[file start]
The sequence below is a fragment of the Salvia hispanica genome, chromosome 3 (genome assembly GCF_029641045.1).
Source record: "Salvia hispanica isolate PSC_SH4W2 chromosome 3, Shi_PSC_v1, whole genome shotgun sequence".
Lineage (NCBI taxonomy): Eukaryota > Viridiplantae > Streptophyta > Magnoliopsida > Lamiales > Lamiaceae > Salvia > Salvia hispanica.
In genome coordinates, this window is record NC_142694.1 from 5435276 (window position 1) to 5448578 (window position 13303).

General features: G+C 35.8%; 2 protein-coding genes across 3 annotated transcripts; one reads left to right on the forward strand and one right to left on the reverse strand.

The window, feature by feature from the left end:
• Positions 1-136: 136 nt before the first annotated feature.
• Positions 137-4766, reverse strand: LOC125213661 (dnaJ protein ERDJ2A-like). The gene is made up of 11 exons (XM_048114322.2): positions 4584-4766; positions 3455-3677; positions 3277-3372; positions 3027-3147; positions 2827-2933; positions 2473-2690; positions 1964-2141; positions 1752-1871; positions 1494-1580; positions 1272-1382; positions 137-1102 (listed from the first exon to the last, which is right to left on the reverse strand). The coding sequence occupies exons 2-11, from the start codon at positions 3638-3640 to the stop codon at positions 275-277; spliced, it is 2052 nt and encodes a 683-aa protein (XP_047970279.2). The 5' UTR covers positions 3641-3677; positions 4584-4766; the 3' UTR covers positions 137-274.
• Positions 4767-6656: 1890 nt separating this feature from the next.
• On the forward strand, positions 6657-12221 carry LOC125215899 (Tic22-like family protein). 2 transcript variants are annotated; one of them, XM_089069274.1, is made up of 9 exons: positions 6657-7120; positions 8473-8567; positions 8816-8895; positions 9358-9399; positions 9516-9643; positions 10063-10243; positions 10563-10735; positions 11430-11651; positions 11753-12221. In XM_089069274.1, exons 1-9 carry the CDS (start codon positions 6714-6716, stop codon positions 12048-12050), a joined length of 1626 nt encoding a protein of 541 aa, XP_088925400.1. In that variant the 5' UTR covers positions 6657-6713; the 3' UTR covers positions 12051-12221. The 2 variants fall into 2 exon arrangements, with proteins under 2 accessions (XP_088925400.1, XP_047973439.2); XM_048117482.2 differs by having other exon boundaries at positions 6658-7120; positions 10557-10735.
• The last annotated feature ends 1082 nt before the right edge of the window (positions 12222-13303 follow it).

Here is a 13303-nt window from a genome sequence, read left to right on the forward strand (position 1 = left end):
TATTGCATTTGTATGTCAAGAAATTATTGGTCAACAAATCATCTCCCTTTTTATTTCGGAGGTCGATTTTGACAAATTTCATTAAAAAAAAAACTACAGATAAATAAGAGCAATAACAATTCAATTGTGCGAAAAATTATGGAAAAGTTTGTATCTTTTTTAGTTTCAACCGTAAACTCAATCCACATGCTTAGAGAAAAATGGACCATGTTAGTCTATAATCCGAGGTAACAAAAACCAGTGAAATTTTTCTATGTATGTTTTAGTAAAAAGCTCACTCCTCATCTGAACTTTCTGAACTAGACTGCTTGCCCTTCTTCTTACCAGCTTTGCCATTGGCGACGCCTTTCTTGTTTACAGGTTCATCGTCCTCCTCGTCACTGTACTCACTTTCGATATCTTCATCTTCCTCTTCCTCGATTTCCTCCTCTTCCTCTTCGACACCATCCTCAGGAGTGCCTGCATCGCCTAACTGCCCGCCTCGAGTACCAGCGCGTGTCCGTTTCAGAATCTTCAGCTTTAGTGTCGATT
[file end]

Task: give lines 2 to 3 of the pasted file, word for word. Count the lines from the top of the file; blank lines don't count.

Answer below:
Source record: "Salvia hispanica isolate PSC_SH4W2 chromosome 3, Shi_PSC_v1, whole genome shotgun sequence".
Lineage (NCBI taxonomy): Eukaryota > Viridiplantae > Streptophyta > Magnoliopsida > Lamiales > Lamiaceae > Salvia > Salvia hispanica.